The Curator's Eye, a company with a service designed to bring dealers and high-end buyers together, recently released an interview they conducted with noted autograph and manuscript seller Claudia Strauss-Schulson of Schulson Autographs. Naturally, such an interview would not fall into the category of objective journalism, but that doesn't make the company and its marketing plan any less interesting. We followed up with Ms. Strauss-Schulson and she reconfirmed the useful role of the site to her in generating new customers.
The Curator's Eye can be found online, but Editor in Chief Leah Tharpe is quick to point out that “The Curator's Eye is not a website, rather an extremely efficient marketing service tailored to the highest-end art dealer.” In other words, while the firm has a website where you can view art (and “books, maps and manuscripts” is one of its categories of art), it is nothing like the large book listing sites most booksellers employ. The Curator's Eye is geared toward building long-term relationships rather than short-term sales. As Ms. Tharpe says, “The Curator's Eye is a client generation service providing additional client analytics. No other business does this for art dealers.”
The website may be the hub through which clients flow, but the Curator's Eye aggressively seeks new participants elsewhere. Ms. Tharpe explains, “The Curator's Eye places over 10,000,000 individual ad impressions each month with its highly targeted advertisements on such websites as The New York Times, Artfact, Forbes, The Art Newspaper, The Independent (a UK paper), and The LA Times. We reach between 500,000 and 1,000,000 people each month with these ads.”
When you reach the Curator's Eye website, you will find artworks broken down by category, including books, maps and manuscripts, as mentioned before. That will take you to a page of images of items being offered, eight at a time, with an arrow to scroll forward to see more. Clicking on the image will bring you more information. However, clicking on links to buy or inquire will not immediately enable you to make a purchase, nor take you to the dealer. For that, you must be logged in, and to log in, naturally enough, you need to sign up. That enables The Curator's Eye to learn more about you first.
That is where the marketing strategy really clicks in. They can employ this information to determine who in their database of names are likely to be good prospects for a particular participant in their program. The odds that a potential client sees the particular autographed piece that is of interest may not be great, but The Curator's Eye may be able to locate people who are interested in autographed documents, ones to whom Ms. Strauss-Schulson can make the full array of her inventory available. In this way, The Curator's Eye is sort of the anti-listing site. Those sites are designed to make a quick sale, often to an anonymous person. This marketing strategy is designed to create a long-term relationship with a potential long-term buyer, and generally one with sufficient income to buy at a high level.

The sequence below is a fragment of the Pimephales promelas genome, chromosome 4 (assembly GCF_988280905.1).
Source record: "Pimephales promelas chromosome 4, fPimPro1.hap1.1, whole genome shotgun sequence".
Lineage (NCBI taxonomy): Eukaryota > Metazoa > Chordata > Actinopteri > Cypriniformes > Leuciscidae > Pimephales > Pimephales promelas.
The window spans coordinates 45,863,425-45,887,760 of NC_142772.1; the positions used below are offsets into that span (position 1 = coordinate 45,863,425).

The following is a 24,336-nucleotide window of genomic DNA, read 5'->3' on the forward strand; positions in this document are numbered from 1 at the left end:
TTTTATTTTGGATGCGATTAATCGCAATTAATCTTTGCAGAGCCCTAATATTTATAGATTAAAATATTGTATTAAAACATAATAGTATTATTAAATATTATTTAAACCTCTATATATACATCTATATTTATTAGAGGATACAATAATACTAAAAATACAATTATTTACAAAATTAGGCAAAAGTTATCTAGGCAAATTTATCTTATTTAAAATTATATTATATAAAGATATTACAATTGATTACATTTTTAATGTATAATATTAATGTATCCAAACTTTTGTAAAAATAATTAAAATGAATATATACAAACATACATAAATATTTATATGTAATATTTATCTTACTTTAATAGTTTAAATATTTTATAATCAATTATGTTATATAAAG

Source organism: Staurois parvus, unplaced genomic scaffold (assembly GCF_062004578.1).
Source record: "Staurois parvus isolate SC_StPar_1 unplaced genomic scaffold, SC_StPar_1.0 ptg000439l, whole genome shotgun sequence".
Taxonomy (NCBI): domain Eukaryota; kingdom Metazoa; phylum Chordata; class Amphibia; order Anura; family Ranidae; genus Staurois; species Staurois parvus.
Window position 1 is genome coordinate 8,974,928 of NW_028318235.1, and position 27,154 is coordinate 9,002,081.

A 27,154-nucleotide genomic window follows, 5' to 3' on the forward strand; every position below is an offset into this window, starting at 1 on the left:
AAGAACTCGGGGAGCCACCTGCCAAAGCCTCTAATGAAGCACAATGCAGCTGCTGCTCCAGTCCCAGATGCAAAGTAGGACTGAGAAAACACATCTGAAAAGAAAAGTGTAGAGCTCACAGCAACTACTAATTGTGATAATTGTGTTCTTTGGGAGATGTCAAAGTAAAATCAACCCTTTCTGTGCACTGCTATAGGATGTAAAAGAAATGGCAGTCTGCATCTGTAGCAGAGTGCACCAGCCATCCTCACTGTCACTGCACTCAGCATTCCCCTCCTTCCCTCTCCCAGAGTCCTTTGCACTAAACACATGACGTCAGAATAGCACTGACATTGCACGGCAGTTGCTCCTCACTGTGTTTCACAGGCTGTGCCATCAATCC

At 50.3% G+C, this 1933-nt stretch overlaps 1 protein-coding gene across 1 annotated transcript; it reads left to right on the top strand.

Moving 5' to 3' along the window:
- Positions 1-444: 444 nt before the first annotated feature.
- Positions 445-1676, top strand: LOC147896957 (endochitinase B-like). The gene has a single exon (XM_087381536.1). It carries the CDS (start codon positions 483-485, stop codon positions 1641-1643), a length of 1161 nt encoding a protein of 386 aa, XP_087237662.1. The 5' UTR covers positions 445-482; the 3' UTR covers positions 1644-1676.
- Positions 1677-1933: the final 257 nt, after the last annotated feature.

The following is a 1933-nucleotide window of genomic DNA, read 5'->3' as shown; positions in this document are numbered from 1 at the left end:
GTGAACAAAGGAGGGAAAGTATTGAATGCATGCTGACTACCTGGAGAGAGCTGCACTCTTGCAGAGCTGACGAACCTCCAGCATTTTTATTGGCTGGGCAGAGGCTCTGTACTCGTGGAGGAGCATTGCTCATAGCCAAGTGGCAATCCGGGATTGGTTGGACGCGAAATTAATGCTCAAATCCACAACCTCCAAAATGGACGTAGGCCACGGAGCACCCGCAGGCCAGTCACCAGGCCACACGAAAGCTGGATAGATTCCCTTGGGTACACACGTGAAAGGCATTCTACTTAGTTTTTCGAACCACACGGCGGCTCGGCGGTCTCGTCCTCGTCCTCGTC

Ms. Tharpe reports that registrants on their site have an average net worth of $2 million, and an average income of $100,000. The top 10% have an average net worth of almost $20 million and income of over $1 million. Obviously, these are the most desirable people to reach if you are selling collectible, rather than just used books, but they are very hard to find. That is the role that The Curator's Eye takes on – advertising to the millions to find the select few who are potential long-term lucrative clients and forward those prospects on to their participants.
In the interview released by The Curator's Eye, Claudia Strauss-Schulson was quoted as saying, “It’s a marketing tool that attracts a new audience. I especially like - and was surprised by - the number of international viewers and the interest in our material from other points of the world we have not reached. I like that our autographs and manuscripts are viewed in the context of fine art and antiques which broadens the market for historical documents.” Ms. Strauss-Schulson confirmed to us that while The Curator's Eye has not made direct sales like a listing site, it has been useful for her business in lead generation. She explained, “It has worked for me in this way: someone sees a small sample of material on The Curator's Eye, joins the mailing for future catalogs and purchases something other than what they saw on the site.” It is not Schulson Autographs' primary means of selling material, but is another tool in the arsenal for reaching customers in a time when many dealers are struggling to find new prospects. This is not likely to be a useful vehicle for dealers selling inexpensive material, but for those who need a high income audience to succeed, it may be worth giving a try.
For those interested in learning more about The Curator's Eye, they can be found online at www.curatorseye.com.
Schulson Autographs may be found online at www.schulsonautographs.com.